Posts Tagged ‘college applications’

How Many Colleges are Too Many to Apply to?

Tuesday, December 31st, 2013
Applying to college

Applying to college

107.  That’s the exact answer to that question; 107 colleges are too many to apply to.  Of course though, this exact answer is unhelpful as you already knew it.  A sarcastic blogger who herself applied to more than a dozen but less than a score back in her (hey?)day, didn’t need to tell you that.  You already knew that 107 colleges are too many to apply to, but the other answer–the inexact answer about how it depends on you and your goals and your precise situation–that answer is so inexact!  And that’s what we college aspirants like to avoid: inexactitude.  What a pickle, what a pickle. (more…)

How to Handle a Ubiquitous Question on College Applications

Wednesday, October 17th, 2012
College Applications

College Applications

Almost every school has a question like this on their supplement to the common application, or on their own application, if they don’t use the common app. The questions might be worded “Why are you interested in Kenyon?” or “Which aspects of Tufts’ curriculum or undergraduate experience prompt your application?” or “Please tell us what you find most appealing about Columbia and why,” but they all boil down to one thing: why do you want to go here?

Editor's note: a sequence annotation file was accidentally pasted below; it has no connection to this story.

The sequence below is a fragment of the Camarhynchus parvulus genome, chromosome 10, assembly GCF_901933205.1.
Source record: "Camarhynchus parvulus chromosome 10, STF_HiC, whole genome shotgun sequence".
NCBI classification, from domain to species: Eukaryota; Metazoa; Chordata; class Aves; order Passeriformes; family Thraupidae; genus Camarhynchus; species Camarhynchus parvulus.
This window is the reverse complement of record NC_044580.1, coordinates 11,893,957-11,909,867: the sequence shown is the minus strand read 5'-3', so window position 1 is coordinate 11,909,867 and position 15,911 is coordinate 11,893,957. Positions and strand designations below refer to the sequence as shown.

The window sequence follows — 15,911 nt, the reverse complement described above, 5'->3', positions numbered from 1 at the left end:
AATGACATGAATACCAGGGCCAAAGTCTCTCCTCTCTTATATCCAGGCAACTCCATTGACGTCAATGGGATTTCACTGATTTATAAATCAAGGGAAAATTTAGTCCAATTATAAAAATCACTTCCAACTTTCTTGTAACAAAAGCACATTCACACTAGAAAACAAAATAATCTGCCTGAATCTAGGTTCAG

It can be hard to know how to approach these questions—do colleges want you to praise them or to talk about yourself? Should you focus only on academics, or should you talk about sports and the social scene on campus? What will make your essay stand out from the thousands of others that the college will be searching through? Should you tell each college that they’re your favorite? (more…)

When to Apply to College

Friday, March 23rd, 2012

What is the right time to apply to college?  Are there advantages and disadvantages to different times?

College application

College application

As students end their junior year of high school and begin to look around the corner to their senior year, the topic foremost on their minds tends to be college. Within that, students and parents are undergoing the process of creating and editing a college list. Over the course of college visits, reading brochures, talking to friends, college counselors, and family, students are forming an idea of the kind of school they want to attend. Then comes the decision of applying to college early or not.

There are two kinds of early decision options open to applicants in the college process.  One is early decision, which requires a student to submit his or her application around November 1st of his or her senior year. The student will then usually be notified by December15th whether the college accepted, rejected or deferred them to regular decision. There are a couple of big advantages to early decision. The first is that the acceptance rate tends to be higher in this round than in the regular decision round.